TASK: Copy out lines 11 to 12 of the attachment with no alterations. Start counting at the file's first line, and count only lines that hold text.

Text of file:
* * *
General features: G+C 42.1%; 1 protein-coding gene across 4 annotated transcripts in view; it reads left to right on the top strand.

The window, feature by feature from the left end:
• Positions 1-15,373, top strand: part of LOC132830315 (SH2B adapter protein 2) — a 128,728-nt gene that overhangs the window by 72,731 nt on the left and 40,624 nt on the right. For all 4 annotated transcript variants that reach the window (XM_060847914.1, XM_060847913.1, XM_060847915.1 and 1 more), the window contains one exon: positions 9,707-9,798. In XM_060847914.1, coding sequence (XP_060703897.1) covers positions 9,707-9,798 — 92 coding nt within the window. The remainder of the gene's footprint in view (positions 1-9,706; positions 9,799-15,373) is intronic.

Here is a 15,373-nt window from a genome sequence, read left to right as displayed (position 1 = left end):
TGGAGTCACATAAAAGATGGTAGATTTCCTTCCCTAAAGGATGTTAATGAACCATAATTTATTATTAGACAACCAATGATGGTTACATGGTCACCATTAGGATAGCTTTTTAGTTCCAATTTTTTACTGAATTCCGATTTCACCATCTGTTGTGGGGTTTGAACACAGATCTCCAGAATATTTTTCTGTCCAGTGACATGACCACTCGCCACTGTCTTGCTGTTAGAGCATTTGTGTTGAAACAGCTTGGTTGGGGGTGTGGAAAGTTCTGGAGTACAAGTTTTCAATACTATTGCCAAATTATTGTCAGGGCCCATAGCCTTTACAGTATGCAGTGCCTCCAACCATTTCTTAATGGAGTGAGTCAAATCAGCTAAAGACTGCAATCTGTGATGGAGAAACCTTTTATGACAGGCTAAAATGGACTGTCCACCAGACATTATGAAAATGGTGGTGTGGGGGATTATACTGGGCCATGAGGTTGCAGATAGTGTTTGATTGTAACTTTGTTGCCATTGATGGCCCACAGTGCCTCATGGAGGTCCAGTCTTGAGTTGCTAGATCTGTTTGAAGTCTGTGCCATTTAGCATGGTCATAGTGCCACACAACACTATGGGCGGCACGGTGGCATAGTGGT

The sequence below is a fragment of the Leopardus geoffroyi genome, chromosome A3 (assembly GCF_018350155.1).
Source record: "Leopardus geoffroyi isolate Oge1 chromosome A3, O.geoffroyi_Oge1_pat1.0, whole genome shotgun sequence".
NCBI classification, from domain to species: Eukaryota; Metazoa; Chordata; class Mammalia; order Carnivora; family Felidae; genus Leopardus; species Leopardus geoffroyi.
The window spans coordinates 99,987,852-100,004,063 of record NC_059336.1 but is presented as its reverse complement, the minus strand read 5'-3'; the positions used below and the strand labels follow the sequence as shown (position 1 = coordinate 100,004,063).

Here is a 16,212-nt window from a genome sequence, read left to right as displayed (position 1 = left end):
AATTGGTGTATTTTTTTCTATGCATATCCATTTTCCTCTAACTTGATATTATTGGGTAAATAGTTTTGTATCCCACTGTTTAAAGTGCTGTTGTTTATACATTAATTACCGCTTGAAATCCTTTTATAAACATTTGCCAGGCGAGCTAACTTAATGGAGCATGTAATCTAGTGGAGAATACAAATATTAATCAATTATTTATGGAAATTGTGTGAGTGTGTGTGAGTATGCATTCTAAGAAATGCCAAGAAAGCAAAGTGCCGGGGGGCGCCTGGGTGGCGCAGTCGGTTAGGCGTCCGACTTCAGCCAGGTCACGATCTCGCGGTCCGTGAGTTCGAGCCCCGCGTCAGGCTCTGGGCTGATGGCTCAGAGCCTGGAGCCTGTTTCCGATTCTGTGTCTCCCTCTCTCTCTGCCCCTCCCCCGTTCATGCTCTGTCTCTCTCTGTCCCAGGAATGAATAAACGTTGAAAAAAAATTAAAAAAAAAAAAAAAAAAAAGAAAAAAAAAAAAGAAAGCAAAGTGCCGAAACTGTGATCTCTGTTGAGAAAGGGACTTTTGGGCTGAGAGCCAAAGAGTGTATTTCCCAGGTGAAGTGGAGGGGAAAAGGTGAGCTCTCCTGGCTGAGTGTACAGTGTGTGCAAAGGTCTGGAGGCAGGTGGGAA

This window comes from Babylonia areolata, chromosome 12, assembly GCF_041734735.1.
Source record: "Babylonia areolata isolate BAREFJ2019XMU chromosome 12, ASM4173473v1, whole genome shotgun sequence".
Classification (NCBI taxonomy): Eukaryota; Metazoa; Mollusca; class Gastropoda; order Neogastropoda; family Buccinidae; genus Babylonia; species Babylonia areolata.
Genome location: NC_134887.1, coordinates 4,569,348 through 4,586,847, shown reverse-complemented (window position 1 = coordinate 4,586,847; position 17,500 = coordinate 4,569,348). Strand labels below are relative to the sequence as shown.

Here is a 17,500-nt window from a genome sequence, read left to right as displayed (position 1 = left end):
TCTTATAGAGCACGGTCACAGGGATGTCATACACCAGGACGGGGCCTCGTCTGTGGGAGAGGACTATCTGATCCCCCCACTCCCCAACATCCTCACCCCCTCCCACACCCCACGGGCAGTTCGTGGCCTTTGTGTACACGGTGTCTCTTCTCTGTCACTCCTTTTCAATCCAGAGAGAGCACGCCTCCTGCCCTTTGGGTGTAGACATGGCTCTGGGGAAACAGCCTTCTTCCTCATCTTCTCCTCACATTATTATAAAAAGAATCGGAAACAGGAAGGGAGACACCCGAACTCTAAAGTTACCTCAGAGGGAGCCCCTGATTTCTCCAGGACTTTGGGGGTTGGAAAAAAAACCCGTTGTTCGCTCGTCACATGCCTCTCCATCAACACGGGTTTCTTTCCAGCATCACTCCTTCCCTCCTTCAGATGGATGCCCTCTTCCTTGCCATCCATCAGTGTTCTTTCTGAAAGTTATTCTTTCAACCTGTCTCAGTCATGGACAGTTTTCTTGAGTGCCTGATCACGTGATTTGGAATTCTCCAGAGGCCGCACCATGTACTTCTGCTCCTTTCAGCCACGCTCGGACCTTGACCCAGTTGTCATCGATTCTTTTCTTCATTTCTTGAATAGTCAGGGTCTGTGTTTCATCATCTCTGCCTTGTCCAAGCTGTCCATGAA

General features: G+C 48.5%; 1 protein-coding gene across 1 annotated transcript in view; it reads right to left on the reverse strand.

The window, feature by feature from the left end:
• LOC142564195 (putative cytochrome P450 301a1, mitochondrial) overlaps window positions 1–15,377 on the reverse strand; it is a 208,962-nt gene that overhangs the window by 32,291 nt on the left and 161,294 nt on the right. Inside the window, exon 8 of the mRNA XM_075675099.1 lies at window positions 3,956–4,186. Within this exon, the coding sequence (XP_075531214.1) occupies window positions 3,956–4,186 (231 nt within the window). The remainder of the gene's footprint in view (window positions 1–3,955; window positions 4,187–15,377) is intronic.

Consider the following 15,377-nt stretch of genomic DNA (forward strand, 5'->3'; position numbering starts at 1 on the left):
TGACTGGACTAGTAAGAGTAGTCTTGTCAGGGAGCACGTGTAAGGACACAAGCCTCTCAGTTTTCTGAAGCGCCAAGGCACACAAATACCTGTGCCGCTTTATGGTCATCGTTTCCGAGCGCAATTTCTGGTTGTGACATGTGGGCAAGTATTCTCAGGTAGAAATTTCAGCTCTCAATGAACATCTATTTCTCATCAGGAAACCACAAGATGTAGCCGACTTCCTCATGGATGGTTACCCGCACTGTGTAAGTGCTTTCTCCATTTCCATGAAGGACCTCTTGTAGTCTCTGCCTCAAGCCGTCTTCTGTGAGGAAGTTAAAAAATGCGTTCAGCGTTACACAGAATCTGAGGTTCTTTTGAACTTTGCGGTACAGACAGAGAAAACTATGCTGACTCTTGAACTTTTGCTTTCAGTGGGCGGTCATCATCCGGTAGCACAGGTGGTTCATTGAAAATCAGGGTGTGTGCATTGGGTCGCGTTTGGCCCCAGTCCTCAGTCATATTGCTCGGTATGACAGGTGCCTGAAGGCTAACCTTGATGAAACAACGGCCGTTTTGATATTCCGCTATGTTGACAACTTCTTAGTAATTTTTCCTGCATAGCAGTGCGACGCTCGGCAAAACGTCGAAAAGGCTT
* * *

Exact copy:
AATTGGTGTATTTTTTTCTATGCATATCCATTTTCCTCTAACTTGATATTATTGGGTAAATAGTTTTGTATCCCACTGTTTAAAGTGCTGTTGTTTATACATTAATTACCGCTTGAAATCCTTTTATAAACATTTGCCAGGCGAGCTAACTTAATGGAGCATGTAATCTAGTGGAGAATACAAATATTAATCAATTATTTATGGAAATTGTGTGAGTGTGTGTGAGTATGCATTCTAAGAAATGCCAAGAAAGCAAAGTGCCGGGGGGCGCCTGGGTGGCGCAGTCGGTTAGGCGTCCGACTTCAGCCAGGTCACGATCTCGCGGTCCGTGAGTTCGAGCCCCGCGTCAGGCTCTGGGCTGATGGCTCAGAGCCTGGAGCCTGTTTCCGATTCTGTGTCTCCCTCTCTCTCTGCCCCTCCCCCGTTCATGCTCTGTCTCTCTCTGTCCCAGGAATGAATAAACGTTGAAAAAAAATTAAAAAAAAAAAAAAAAAAAAGAAAAAAAAAAAAGAAAGCAAAGTGCCGAAACTGTGATCTCTGTTGAGAAAGGGACTTTTGGGCTGAGAGCCAAAGAGTGTATTTCCCAGGTGAAGTGGAGGGGAAAAGGTGAGCTCTCCTGGCTGAGTGTACAGTGTGTGCAAAGGTCTGGAGGCAGGTGGGAA

This window comes from Babylonia areolata, chromosome 12, assembly GCF_041734735.1.